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WASHINGTON (Reuters) - The U.S. military said on Monday that air and naval assets, including two ships in the Black Sea, would be made available if needed during the Sochi Winter Olympics in support of Russia, which faces militant threats to disrupt the Games.
The Pentagon said U.S. military commanders were "conducting prudent planning and preparations" should American support be required during the Winter Olympics.
"The United States has offered its full support to the Russian government as it conducts security preparations for the Winter Olympics," Pentagon spokesman Rear Admiral John Kirby said in a statement.
"Air and naval assets, to include two Navy ships in the Black Sea, will be available if requested for all manner of contingencies in support of - and in consultation with - the Russian government."
The Pentagon statement came the same day that two men said by Islamist militants to have carried out suicide attacks in south Russia appeared in a video donning explosive belts and warning Russian President Vladimir Putin to expect a "present" at the Sochi Winter Olympics from fighters following after them.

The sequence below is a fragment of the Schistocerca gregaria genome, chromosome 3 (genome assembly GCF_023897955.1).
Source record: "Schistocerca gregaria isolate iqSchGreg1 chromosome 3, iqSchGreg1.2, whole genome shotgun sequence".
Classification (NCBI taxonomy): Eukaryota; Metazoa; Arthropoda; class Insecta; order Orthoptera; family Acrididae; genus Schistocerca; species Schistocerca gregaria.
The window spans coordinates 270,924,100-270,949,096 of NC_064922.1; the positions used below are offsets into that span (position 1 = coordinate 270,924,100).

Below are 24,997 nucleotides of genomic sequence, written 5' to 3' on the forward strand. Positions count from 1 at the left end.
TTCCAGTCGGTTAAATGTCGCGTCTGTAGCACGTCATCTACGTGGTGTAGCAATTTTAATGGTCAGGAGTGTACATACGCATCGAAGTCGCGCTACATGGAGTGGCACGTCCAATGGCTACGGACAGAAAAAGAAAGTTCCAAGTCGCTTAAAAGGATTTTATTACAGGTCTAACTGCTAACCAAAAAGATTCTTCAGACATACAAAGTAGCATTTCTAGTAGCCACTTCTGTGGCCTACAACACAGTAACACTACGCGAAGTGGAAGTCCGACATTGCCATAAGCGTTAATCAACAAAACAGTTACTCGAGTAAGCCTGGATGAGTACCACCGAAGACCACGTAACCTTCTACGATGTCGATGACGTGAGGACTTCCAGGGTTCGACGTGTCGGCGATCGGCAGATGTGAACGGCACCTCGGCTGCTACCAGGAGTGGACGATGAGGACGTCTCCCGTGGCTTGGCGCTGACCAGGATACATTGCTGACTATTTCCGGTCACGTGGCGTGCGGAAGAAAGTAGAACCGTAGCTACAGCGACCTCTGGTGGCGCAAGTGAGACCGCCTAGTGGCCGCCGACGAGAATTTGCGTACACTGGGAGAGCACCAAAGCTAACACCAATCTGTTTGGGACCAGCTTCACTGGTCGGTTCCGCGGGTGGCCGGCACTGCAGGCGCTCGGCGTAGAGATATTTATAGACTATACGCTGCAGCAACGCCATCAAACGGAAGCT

Reuters reported on Sunday that U.S. military and intelligence officials have been studying contingency plans for evacuating Americans from the games in case of a crisis.
But U.S. officials have concluded there would be major obstacles to mounting a large-scale effort by the military or other U.S. government resources to evacuate Americans from Sochi, said a source familiar with Obama administration debates.
The most formidable roadblock U.S. officials have discussed regarding contingency plans for Sochi is that Russian authorities have historically been reluctant to allow foreign military forces, especially those of the United States, on Russian territory.
The State Department has warned Americans planning to attend the games to be vigilant about their security because of potential terrorist threats.
Owing to Sochi's location and the formidable security measures Russian authorities have put in place at the site, most U.S. intelligence experts say any attacks during the Olympics are most likely to occur at places other than Sochi.
Reporting by Phil Stewart; Additional reporting by Mark Hosenball; Editing by Eric Walsh